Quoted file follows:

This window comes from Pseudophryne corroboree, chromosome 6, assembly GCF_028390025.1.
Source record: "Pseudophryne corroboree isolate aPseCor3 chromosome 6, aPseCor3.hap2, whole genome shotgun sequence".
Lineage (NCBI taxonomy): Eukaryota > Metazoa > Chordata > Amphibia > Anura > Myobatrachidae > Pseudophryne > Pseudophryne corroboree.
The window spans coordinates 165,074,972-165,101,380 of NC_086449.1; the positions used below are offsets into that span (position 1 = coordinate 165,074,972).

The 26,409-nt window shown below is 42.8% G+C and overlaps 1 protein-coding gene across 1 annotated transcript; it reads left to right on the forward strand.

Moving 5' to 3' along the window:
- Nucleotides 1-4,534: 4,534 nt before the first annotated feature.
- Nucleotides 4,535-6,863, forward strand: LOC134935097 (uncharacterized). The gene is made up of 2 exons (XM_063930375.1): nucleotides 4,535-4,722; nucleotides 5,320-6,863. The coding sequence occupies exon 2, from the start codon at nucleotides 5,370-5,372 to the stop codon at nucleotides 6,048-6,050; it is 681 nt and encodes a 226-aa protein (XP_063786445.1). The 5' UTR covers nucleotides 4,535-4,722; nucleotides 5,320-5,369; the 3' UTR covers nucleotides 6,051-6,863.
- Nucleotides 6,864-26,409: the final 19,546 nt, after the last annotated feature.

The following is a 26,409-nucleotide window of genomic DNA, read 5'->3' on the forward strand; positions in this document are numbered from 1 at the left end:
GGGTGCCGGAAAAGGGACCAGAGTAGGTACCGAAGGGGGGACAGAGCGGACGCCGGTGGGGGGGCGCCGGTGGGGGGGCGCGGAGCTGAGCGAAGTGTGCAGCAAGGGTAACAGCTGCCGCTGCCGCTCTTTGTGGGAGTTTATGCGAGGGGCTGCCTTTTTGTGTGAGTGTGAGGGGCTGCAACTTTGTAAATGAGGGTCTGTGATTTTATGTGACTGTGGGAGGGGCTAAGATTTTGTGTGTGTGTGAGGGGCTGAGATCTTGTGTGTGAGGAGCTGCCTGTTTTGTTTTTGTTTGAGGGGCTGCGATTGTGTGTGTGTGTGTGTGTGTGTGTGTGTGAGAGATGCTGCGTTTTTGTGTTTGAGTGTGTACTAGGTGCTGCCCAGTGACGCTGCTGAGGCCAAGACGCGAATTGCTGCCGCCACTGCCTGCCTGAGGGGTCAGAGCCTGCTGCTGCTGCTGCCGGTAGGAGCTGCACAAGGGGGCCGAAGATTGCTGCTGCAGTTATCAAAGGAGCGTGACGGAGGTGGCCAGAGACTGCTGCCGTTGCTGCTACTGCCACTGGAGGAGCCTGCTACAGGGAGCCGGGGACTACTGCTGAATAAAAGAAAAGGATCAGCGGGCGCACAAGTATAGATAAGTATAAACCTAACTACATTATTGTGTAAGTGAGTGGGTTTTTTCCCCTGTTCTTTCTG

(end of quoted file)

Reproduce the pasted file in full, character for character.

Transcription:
This window comes from Pseudophryne corroboree, chromosome 6, assembly GCF_028390025.1.
Source record: "Pseudophryne corroboree isolate aPseCor3 chromosome 6, aPseCor3.hap2, whole genome shotgun sequence".
Lineage (NCBI taxonomy): Eukaryota > Metazoa > Chordata > Amphibia > Anura > Myobatrachidae > Pseudophryne > Pseudophryne corroboree.
The window spans coordinates 165,074,972-165,101,380 of NC_086449.1; the positions used below are offsets into that span (position 1 = coordinate 165,074,972).

The 26,409-nt window shown below is 42.8% G+C and overlaps 1 protein-coding gene across 1 annotated transcript; it reads left to right on the forward strand.

Moving 5' to 3' along the window:
- Nucleotides 1-4,534: 4,534 nt before the first annotated feature.
- Nucleotides 4,535-6,863, forward strand: LOC134935097 (uncharacterized). The gene is made up of 2 exons (XM_063930375.1): nucleotides 4,535-4,722; nucleotides 5,320-6,863. The coding sequence occupies exon 2, from the start codon at nucleotides 5,370-5,372 to the stop codon at nucleotides 6,048-6,050; it is 681 nt and encodes a 226-aa protein (XP_063786445.1). The 5' UTR covers nucleotides 4,535-4,722; nucleotides 5,320-5,369; the 3' UTR covers nucleotides 6,051-6,863.
- Nucleotides 6,864-26,409: the final 19,546 nt, after the last annotated feature.

The following is a 26,409-nucleotide window of genomic DNA, read 5'->3' on the forward strand; positions in this document are numbered from 1 at the left end:
GGGTGCCGGAAAAGGGACCAGAGTAGGTACCGAAGGGGGGACAGAGCGGACGCCGGTGGGGGGGCGCCGGTGGGGGGGCGCGGAGCTGAGCGAAGTGTGCAGCAAGGGTAACAGCTGCCGCTGCCGCTCTTTGTGGGAGTTTATGCGAGGGGCTGCCTTTTTGTGTGAGTGTGAGGGGCTGCAACTTTGTAAATGAGGGTCTGTGATTTTATGTGACTGTGGGAGGGGCTAAGATTTTGTGTGTGTGTGAGGGGCTGAGATCTTGTGTGTGAGGAGCTGCCTGTTTTGTTTTTGTTTGAGGGGCTGCGATTGTGTGTGTGTGTGTGTGTGTGTGTGTGTGAGAGATGCTGCGTTTTTGTGTTTGAGTGTGTACTAGGTGCTGCCCAGTGACGCTGCTGAGGCCAAGACGCGAATTGCTGCCGCCACTGCCTGCCTGAGGGGTCAGAGCCTGCTGCTGCTGCTGCCGGTAGGAGCTGCACAAGGGGGCCGAAGATTGCTGCTGCAGTTATCAAAGGAGCGTGACGGAGGTGGCCAGAGACTGCTGCCGTTGCTGCTACTGCCACTGGAGGAGCCTGCTACAGGGAGCCGGGGACTACTGCTGAATAAAAGAAAAGGATCAGCGGGCGCACAAGTATAGATAAGTATAAACCTAACTACATTATTGTGTAAGTGAGTGGGTTTTTTCCCCTGTTCTTTCTG